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Human CD8 Tregs as Contenders in Chronic Persisting Infections, pp. 33-56 $100.00
Authors:  (Simone A. Joosten, Tom H. M. Ottenhoff, Department of Infectious Diseases, Leiden University Medical Center, Leiden, The Netherlands)
Regulatory T-cells (Tregs) are key regulators of the immune system, however their role in infectious diseases remains rather controversial. Chronic persistent infections in humans such as parasites, viruses and (myco)bacteria all can result in the induction of both CD4+ and CD8+ Tregs. In these chronic persistent infections, Tregs may dampen inflammation to limit tissue damage, but they may also inhibit ensuing effector immunity, thereby impairing pathogen clearance. All of these may depend on timing and location of Treg responses, early during infections Tregs may be essential balancing the trafficking of effector cells between the sites of immune induction and infection whereas in later stages Tregs may hamper pathogen clearance. A remarkably increased frequency of Tregs has been observed at the site of infection, suggesting active local involvement. The vast majority of studies has focused on the role of (various subsets of) CD4+ Treg cells. However, CD8+ Treg cells play a prominent role as well, but surprisingly little is known about these cells, particularly in humans. The antigen specificity of such CD8+ Tregs has been demonstrated for several pathogens and the genetic restriction of the T-cell responses can comprise classical as well as non-classical HLA class I family members. Here we review and discuss human CD8+ Tregs and CD8+ Treg subsets, with particular emphasis on their properties, effector mechanisms and their role in chronic, persistent infectious diseases.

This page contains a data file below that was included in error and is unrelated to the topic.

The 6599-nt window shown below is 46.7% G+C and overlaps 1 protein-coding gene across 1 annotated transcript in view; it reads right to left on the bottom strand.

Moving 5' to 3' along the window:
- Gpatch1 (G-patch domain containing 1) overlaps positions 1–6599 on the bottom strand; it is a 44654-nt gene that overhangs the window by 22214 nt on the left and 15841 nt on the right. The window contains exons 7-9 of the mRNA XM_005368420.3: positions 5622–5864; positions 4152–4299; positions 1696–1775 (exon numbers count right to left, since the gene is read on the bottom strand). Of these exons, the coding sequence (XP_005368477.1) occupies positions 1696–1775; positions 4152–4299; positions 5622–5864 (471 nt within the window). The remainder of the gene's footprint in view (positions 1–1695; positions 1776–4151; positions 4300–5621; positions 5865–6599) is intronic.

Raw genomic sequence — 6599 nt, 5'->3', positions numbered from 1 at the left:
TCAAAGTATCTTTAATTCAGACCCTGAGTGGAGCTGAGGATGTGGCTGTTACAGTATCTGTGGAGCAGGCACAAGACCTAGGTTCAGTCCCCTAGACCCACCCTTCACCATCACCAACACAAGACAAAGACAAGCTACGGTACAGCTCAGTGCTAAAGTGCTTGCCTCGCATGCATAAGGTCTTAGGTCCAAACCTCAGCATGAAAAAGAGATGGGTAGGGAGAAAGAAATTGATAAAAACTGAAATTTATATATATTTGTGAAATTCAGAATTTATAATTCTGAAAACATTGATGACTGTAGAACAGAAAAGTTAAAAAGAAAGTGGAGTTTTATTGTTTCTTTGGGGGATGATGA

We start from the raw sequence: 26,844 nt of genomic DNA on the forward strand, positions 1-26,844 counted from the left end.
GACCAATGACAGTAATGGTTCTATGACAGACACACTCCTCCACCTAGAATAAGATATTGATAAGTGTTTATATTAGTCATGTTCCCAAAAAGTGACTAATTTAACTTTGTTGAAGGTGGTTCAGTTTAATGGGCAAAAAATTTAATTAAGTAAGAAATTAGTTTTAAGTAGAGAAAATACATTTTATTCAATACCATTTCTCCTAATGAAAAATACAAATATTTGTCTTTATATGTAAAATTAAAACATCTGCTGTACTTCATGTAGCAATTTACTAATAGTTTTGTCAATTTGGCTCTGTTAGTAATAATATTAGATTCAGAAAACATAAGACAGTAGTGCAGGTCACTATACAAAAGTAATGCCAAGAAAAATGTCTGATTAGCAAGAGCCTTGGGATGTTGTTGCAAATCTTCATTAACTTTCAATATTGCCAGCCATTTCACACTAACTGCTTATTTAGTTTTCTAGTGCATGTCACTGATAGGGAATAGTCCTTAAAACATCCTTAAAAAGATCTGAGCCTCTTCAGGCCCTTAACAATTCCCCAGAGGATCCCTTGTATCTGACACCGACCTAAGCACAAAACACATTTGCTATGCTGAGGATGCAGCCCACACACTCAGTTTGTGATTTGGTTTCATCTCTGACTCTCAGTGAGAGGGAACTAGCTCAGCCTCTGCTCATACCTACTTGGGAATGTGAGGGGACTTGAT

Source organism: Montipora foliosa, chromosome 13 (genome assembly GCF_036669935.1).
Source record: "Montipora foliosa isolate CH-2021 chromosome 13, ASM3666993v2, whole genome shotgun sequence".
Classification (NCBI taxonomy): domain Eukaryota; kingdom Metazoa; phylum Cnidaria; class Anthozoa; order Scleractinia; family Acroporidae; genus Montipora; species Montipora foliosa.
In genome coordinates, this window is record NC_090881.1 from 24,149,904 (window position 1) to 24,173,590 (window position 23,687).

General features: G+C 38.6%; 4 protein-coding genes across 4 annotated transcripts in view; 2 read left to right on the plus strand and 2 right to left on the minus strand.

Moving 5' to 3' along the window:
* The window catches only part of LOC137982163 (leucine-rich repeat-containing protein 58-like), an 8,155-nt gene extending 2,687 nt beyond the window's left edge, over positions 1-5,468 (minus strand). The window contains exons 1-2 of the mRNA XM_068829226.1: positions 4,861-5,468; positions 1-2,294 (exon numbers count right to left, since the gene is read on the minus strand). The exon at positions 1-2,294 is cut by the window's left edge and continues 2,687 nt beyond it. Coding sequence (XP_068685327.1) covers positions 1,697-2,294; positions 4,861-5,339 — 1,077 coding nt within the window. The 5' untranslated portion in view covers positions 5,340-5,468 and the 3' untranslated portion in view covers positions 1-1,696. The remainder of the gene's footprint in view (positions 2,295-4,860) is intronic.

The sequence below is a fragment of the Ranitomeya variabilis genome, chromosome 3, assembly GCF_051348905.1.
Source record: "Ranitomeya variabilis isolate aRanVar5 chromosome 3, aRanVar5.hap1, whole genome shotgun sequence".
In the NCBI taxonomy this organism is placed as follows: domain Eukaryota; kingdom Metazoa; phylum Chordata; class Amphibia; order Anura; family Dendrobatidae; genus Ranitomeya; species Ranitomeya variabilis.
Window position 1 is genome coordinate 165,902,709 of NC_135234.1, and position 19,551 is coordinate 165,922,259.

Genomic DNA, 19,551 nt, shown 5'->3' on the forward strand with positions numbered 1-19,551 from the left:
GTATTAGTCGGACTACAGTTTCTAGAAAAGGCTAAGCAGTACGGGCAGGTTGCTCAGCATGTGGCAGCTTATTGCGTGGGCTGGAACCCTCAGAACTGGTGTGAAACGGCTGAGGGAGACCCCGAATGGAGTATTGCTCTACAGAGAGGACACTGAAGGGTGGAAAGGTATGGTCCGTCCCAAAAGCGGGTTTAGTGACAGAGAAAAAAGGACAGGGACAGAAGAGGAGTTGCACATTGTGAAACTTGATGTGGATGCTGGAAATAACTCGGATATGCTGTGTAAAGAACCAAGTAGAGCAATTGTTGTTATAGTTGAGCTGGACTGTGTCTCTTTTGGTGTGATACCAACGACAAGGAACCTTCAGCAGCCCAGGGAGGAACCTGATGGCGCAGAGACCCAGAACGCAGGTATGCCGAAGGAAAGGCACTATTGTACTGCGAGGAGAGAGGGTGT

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Human CD8 Tregs as Contenders in Chronic Persisting Infections, pp. 33-56